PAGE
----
Tuesday, February 2, 2016

Welcome to the “San Francisco” Super Bowl

So it’s Super Bowl week here in the Bay Area, and the mood around here is…meh. I’m sure there are plenty of locals who are super-excited about hosting the Big Game — the 50th Super Bowl! — but nobody I know seems to be among them.

There’s been a lot of press about defaced signs, traffic headaches, and unhappiness at the way the game-week festivities are being funded. But I think the local attitude has deeper roots than that. Like Thanksgiving dinner, hosting the Super Bowl is aggravating all the little dysfunctions that make this place an interesting and often infuriating place to live.(...)

Despite the fact that the national marketing is focused on San Francisco, and that the pre-game “Super Bowl City” and associated activities are happening in the city proper, the actual game will be at Levi’s Stadium in Santa Clara, in the heart of Silicon Valley, 43 miles south of downtown SF. As far as I can tell, this is the greatest distance between a Super Bowl host city and the actual game, ever. The only two previous games that have come close were Super Bowl XVI, held at the Pontiac Silverdome (29 miles from downtown Detroit), and of course Super Bowl XIX, held at Stanford Stadium, a mere 34 miles from downtown SF. By comparison, MetLife Stadium in East Rutherford, NJ is only 11 miles from downtown Manhattan, and the University of Phoenix Stadium in Glendale is about 18 miles from downtown Phoenix. Even the fabled Rose Bowl in Pasadena, host of 5 Super Bowls, is only 11 miles from downtown LA.

Of course, Levi’s is the new (since the 2014 season) home of the San Francisco 49ers, which is also a bit crazy in comparison to the rest of the NFL. Of the 32 NFL teams, 28 have a city in their name (the exceptions being Carolina, New England, Arizona, and Tennessee). Of those 28, only 7 have stadiums outside the city limits of their hometown, and other than Levi’s, the longest distance outside of downtown is 18 miles (AT&T Stadium in Arlington, TX). San Francisco is actually only 17 miles from O.co Coliseum, home of the Oakland Raiders. (Levi’s is actually closer to O.co as well — 32 miles.) And of course, Candlestick Park, the 49ers’ old home, was only 6 miles from downtown SF, and inside the city limits.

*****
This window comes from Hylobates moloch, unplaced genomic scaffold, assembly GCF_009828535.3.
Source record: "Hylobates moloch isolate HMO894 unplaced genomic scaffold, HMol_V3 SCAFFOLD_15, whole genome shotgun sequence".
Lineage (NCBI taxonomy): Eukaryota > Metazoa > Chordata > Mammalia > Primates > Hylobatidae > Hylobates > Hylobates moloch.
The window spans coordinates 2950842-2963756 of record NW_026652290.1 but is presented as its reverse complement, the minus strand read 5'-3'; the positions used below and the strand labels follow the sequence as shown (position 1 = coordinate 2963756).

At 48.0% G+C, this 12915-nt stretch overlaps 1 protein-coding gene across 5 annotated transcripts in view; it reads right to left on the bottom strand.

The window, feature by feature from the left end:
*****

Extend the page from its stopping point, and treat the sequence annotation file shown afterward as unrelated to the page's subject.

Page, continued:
So you can imagine that the old guard of 49er Faithful, residents of The City, have not been entirely happy with the move to Santa Clara. It’s an hour’s drive in decent traffic, with limited public transit (at minimum, a Caltrain ride to the joint VTA station in Mountain View and a transfer to the light rail there). It’s also not surprising, then, that the San Franciscans feel only a limited ownership of the Super Bowl being held in the lovely new stadium so far away.

For those of us who live in the South Bay, by contrast, it’s annoying to see so much of the marketing pretend that we’re San Francisco. It’s like we’re hosting a huge party, but everyone is thanking our next door neighbor for their hospitality. At least the teams and the media are staying in hotels in the South Bay, and flying in to San Jose International.

by Adam Elman, Medium |  Read more:
Image: uncredited